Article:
News

June 28, 2018

FG infuses  trafficking in persons into school curriculum

FG infuses  trafficking in persons into school curriculum

DG NAPTIP, Dame Julie Okah-Donli, (r) and Executive Secretary, NERDC Prof. Ismail Junaidu, at the seminar.

By Evelyn Usman

Resolved to address the  worrisome menace of trafficking in human, the  Federal Government yesterday, concluded  plans to infuse Trafficking in Persons, TIP into the curricula of Basic  and Secondary schools across Nigeria.

DG NAPTIP, Dame Julie Okah-Donli, (r) and Executive Secretary, NERDC Prof. Ismail Junaidu, at the seminar.

To this effect, a two- day  sensitisation and advocacy workshop organised for publishers and authors, by the National Agency for the Prohibition of Trafficking in Persons , NAPTIP kicked off yesterday in Lagos, in order for the targeted participants to provide needed text books and other learning materials to compliment FG’s effort.

Recall that between 2016 and 2017, the International Centre for Migration Policy Development , ICMPD collaborated with the NAPTIP and the Nigerian Educational Research and Development Council, NERDC to infuse TIP issues into the curricula for Basic and Secondary schools in Nigeria , with a view to ensuring that young Nigerians were armed with the necessary knowledge to protect themselves from the lures of human traffickers.

In her welcome address, the Director General of NAPTIP,  Dame Julie Okah-Donli, explained that
the essence  of mainstreaming TIP issues into the curricula of schools in Nigeria was to deepen the prevention  aspect of the agency’s work, stressing  that with the knowledge of TIP issues and related crimes at early age by the pupils and students,  it would be difficult for them to fall prey to traffickers and  by extension, make them become vanguards against TIP.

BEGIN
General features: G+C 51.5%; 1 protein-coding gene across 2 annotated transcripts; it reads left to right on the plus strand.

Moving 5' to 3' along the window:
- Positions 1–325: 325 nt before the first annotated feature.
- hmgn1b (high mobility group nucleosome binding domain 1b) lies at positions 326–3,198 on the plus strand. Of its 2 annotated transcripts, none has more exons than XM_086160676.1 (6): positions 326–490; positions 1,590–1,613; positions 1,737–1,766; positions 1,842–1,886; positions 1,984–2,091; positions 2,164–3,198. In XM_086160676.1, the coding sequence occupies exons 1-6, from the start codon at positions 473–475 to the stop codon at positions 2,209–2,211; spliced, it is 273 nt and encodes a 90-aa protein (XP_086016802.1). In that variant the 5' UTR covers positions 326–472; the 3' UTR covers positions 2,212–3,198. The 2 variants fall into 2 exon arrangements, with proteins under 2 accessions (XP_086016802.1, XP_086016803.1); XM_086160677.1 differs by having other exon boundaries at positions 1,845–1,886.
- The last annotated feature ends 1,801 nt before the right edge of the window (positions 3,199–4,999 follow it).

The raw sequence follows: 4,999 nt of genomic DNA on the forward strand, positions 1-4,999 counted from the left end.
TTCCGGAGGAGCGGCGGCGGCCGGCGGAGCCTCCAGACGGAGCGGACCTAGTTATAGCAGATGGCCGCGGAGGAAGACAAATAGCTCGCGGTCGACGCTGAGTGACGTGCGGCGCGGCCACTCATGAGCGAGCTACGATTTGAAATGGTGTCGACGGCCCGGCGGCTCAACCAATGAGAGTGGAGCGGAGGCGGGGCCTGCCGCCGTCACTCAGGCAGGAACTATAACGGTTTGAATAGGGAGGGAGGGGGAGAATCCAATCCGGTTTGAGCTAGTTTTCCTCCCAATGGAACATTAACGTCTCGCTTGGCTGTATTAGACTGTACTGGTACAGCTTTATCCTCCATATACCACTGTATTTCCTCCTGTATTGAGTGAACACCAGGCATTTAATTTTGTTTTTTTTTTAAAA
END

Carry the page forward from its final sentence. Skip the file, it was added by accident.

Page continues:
She said : ” It is our conviction that we cannot  win this battle  alone without  the collective support of the various  stakeholders  including children  who are usually  the target, the educators whose duty it is to mould  the lives of the children in schools, and the authors and publishers who produce the materials used in teaching our children.”

She lamented that despite NAPTIP’s achievement over time, in form of enlightenment, partnership, prevention and prosecution, some children , women and youths still dared the dreaded Mediterranean sea and deserts.

She further lamented that uninformed victims were becoming increasingly vulnerable to the crafted schemes of human traffickers, who she said often devised new strategies and routes.

“ A counter -strategy to these sharp practices therefore, is effective dissemination of information on trafficking in persons, the modus oparandi of traffickers, ways of escaping their claws and raising citizens capable of resisting them and their antics”, she stated.

The infusion according to Okoh-Doni, would become an effort in futility , if the pupils and students did not have corresponding materials and texts to buttress the topics.

This, she said necessitated the two -day seminar, expressing optimism that authors and publishers would be adequately informed and sensitized about human trafficking, and at the end produce suitable materials that would make teaching the topics easier.

Through the duration of the seminar, the DG said participants would be taken through what Human Trafficking is, its scope, causes and effect, as well as effort NAPTIP had taken to combat it.

In his address,  Executive Secretary of the  Nigerian Educational Research and Development  Council, NERDC Prof. Ismail Junaidu, who described human trafficking as a modern day slavery in which human being are controlled, exploited and dehumanised for profit,  said that the burning desire to eradicate human trafficking in Nigeria led to the idea of infusing TIP issues into school  curriculum.

He highlighted the aims of the infusion to include:Creating  awareness on-the dangers of human trafficking in the society and  reducing  or totally eliminating  the incidence of human trafficking in Nigeria.

“The following are the carrier subjects in which TIP issues were infused: Basic Education :English studies, National Values (Social studies, Civic Education, Security Education); and Basic Science and Technology  (Physical and Health Education. “Senior Secondary Education: English Language, Civic Education, Government and Healthy Education,” he informed.

On his part, the  National  Programme Officer of the International Centre for Migration Policy Development Development, ICMPD, Mrs Amala Obiokoye-Nwalor, further explained that  the workshop was a necessary follow-up to the infusion of TIP issues into the curricula of basic and secondary schools in Nigeria with a view to providing resource materials for teachers and students alike, for the roll-out of the curricula.